Home Office story here.
  14. BikerMike

    BikerMike Well-Known Member

    Described by whom exactly?

    They just feel the need to sell their reforms to a gullible public.

    Regards, Mike
  15. Dorset_Mike

    Dorset_Mike Grumpy Old Fart

    More jobs for the boys, a few million more out of the public purse; they should have set up the NPIA properly and made it work in the first place.

    Who makes all the money out of these rebranding exercises, how much for a design study for a new logo, new letterheads, new signs on the doors, will they all need new vehicles?
  16. BigLad82

    BigLad82 Member

    HaHa...trust me coppers in mansfield wouldnt have wanted there pictures taken because there bigger crooks than the crooks..:p........ "a moan from experience..
    As i work in mansfield as an CCTV operator, i know that CCTV has its own individual, if not unique "rules/laws" so that wont ever stant up to an arguement with police.......
    i once got stopped taking pictures in mansfield by a council official when i was on a school project but this was some 13yr ago, things prob changed now..........In fact there are certain spots around mansfield that have brass plaques on the floor with info no them of the subject your looking at encouraging you to "Stop, look and view, taking pictures of some of the towns "landmarks"...idiotic really
    Last edited: Jan 21, 2012
  17. spinno

    spinno Well-Known Member

    just don't get him started about the protestors at Ratcliffe on Soar power station....:D

    (For the non Notts residents amongst you some employees and former employees are protesting on a regular basis outside the aforementioned power station over some genuine grievance/dispute that they have with a contractor? there. What has happened is that unfortunately the nature of the protest means that it causes problems on the A453 route into and out of Nottingham. When his voice can only be heard by the local dogs you realise how intolerant he seems to be. Of course when the BBCannounced the massive cuts being proposed to local radio services his indignancy knew no bounds and everyday he would go on and on and on and on about the cuts and how bad they were....mmm do I detect a bit of:eek::D misuse of airtime there....
  18. irisheyes45

    irisheyes45 New Member

    in relation to your story these 2 plods must be related 2 2pcs i had a run in some years ago when taxi driving . 1 pc and 1 wpc from central police station in Nottingham threatened to ticket me for causing an obstruction at 2.45am on a sunday morning outside the concert hall , i mean obstruction to what at that time.Also if he had noticed my back doors were flying wide open and my passengers were not in the car properly .I said to them if i drive off now they will fall under the car will you accept responsibility for any injuries they get.but he would not take no for an answer anyway i complained to their sergeant next day and they both had a strip torn off and told how to speak to the general public properly. I guess that is what we get for living in a police state who have gone security and laws mad of late.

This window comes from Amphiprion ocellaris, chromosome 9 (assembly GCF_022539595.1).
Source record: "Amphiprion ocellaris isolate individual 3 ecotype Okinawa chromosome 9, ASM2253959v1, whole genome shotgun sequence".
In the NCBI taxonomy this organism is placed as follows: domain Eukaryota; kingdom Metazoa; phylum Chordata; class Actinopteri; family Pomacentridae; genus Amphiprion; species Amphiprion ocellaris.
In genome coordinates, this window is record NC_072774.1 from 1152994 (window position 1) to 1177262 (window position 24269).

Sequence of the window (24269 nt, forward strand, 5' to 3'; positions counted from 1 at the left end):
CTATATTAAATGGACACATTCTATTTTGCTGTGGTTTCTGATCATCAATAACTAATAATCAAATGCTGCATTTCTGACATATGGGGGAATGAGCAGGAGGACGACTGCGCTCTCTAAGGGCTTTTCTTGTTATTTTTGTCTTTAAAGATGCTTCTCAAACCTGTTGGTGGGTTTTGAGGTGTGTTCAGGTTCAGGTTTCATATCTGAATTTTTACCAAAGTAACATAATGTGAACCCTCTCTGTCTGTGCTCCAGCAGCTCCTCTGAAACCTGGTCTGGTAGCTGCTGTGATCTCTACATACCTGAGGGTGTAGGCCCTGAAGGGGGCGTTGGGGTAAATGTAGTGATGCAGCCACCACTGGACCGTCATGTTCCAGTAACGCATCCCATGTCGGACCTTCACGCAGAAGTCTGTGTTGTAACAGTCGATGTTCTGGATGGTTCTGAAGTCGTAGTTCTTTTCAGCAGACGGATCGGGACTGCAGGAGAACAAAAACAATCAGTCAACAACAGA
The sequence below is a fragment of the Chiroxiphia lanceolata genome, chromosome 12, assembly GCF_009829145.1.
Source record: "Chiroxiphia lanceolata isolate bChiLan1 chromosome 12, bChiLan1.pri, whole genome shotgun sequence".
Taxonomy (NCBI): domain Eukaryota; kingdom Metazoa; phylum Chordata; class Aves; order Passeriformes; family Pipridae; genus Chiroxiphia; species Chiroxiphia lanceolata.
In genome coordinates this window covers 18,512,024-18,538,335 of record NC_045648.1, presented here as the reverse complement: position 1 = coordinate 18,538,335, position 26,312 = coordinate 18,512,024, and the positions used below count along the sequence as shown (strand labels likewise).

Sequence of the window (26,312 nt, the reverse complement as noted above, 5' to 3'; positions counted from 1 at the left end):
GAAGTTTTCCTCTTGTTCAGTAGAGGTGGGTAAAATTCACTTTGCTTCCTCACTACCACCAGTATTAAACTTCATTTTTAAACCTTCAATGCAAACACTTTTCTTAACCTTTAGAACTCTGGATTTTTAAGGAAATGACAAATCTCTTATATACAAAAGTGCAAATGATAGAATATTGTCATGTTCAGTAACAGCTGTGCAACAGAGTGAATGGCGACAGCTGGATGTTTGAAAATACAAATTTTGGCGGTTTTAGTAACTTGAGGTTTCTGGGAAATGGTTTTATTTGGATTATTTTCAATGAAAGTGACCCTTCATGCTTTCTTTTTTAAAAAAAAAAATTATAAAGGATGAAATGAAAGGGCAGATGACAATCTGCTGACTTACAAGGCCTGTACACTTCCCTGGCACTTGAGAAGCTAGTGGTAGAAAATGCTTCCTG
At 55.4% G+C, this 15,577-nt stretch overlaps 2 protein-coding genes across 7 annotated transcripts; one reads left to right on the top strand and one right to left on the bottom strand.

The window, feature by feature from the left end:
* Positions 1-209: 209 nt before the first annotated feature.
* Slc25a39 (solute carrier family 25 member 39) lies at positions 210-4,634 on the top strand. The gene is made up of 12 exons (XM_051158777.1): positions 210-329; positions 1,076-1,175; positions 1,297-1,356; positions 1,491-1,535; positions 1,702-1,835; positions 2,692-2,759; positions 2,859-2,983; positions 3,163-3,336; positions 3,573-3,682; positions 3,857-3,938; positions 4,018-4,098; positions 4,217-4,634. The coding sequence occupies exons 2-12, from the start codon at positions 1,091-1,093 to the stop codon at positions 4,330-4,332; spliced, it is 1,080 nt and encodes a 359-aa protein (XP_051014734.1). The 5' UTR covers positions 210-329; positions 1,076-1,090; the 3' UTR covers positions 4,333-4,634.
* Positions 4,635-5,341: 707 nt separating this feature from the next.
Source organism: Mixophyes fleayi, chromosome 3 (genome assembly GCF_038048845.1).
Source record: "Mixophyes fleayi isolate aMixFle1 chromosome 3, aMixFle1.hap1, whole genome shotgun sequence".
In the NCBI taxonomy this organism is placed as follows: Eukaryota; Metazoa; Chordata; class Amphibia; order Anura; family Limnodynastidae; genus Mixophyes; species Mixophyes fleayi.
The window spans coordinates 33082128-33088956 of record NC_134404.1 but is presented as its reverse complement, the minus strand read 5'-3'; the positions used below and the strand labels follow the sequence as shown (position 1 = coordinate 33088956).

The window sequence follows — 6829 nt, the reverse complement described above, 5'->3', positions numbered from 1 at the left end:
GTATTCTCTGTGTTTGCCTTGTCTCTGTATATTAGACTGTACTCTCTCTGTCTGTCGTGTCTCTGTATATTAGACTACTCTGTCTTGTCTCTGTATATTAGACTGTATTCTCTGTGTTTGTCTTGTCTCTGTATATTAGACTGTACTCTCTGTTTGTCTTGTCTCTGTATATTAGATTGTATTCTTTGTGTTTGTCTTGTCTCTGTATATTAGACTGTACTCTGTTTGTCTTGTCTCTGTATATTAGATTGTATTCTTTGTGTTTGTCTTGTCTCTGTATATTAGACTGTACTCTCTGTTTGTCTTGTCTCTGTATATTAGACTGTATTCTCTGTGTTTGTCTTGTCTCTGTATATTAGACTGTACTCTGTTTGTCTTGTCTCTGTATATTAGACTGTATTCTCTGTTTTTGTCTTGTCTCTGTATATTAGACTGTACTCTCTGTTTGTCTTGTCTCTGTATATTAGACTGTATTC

19. Bawbee

    Bawbee Well-Known Member

    Very interesting first-post and nothing at all to do with photography - Rollocks I reckon :(
  20. George W Johnson

    George W Johnson Well-Known Member

    At 0:30 did she say, "I'm not going to talk to you as you're really irritating me."?!?!

    For Christ's sake! If I heard a copper talking like that to a member of the public, I'd take their number and file a complaint for poor and rude conduct, especially as you have the documentary evidence!


    "Police in Nottingham know it, why don't you?"
    "I don't know!"

    I'm not asking for every copper to know every rule and law but to simply brush it off with 'I don't know and don't really care' attitude.


    BANG! There it is around 2:20.

    "We get any complaints about you taking pictures of kids or anyone, you'll be nicked.".

    What difference does it make between, kids, adults, dogs, cats or pigging aliens?! Glad to see tabloid sensationalism is alive and well and guiding the behaviour of the Mansfield Met officers! That last bit "nicked". No, a professional police officer should not use the word "nicked" while in a calm situation like that.


    I've been out shooting images in London at 4am, very few people about, police have walked past and one once said, "I'm not that good looking, hope you got my good side!". My local force found me on a bridge one night taking traffic shots, "Can you explain what you're doing sir?". I pulled the camera down off the tripod I didn't even get a chance to explain, "Ah a photography thing! No problem sir, sorry to bother you.", they drove off.

    That WPC seemed like a right little fascist with professional manners no better than the drunks she most likely has to deal with on a Friday night shift!